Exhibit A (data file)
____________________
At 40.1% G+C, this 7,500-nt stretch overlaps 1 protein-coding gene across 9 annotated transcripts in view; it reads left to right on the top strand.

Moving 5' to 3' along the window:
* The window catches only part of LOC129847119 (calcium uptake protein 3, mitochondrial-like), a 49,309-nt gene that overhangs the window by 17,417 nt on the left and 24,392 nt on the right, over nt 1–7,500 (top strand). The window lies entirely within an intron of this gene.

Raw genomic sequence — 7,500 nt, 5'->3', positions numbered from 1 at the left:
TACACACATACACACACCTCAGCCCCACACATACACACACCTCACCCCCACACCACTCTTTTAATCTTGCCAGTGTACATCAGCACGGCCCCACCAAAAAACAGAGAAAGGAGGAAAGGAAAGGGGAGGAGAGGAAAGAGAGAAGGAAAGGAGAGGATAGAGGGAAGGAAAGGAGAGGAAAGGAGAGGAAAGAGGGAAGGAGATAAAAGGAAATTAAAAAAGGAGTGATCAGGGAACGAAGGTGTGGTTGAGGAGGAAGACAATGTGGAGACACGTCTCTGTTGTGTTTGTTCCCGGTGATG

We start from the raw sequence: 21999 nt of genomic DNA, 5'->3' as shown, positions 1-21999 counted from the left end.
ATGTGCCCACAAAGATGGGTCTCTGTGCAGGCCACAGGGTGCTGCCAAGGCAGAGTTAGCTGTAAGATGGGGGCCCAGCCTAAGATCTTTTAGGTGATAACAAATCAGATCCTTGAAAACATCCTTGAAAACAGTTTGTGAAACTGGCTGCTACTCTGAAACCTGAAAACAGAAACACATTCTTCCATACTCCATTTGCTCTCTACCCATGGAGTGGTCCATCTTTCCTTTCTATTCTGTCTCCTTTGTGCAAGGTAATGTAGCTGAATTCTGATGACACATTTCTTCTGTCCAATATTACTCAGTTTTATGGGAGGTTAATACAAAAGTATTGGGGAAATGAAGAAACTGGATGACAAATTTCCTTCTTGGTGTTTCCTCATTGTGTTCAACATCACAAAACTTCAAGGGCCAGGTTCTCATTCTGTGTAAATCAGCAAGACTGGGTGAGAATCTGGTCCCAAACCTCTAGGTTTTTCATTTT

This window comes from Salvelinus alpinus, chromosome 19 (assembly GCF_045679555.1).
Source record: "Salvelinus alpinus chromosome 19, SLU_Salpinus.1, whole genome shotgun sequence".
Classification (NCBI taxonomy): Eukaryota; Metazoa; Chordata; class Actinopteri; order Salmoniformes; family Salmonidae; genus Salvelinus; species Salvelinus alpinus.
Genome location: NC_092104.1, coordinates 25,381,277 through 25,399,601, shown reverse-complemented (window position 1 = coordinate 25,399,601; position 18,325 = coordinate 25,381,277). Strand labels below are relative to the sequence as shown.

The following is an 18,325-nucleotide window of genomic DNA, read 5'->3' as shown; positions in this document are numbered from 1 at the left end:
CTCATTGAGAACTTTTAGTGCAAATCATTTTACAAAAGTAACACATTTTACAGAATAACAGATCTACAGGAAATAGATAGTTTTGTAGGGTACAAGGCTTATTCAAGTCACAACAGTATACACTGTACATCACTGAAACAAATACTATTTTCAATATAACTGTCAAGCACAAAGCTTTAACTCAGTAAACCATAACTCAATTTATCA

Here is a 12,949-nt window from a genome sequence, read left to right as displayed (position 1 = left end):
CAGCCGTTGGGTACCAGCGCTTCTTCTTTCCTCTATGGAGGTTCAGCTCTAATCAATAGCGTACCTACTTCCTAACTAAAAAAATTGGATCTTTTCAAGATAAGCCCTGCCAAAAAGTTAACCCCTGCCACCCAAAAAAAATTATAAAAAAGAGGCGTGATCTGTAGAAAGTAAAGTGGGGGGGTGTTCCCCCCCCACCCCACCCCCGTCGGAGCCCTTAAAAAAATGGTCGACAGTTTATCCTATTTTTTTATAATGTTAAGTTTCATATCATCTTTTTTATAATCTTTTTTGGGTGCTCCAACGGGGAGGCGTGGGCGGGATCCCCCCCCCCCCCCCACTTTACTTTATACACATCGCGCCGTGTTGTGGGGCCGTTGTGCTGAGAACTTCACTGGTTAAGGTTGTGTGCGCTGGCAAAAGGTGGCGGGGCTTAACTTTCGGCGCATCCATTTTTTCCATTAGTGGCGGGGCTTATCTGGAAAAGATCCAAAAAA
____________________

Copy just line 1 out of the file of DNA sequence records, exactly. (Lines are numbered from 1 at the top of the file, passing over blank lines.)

At 40.1% G+C, this 7,500-nt stretch overlaps 1 protein-coding gene across 9 annotated transcripts in view; it reads left to right on the top strand.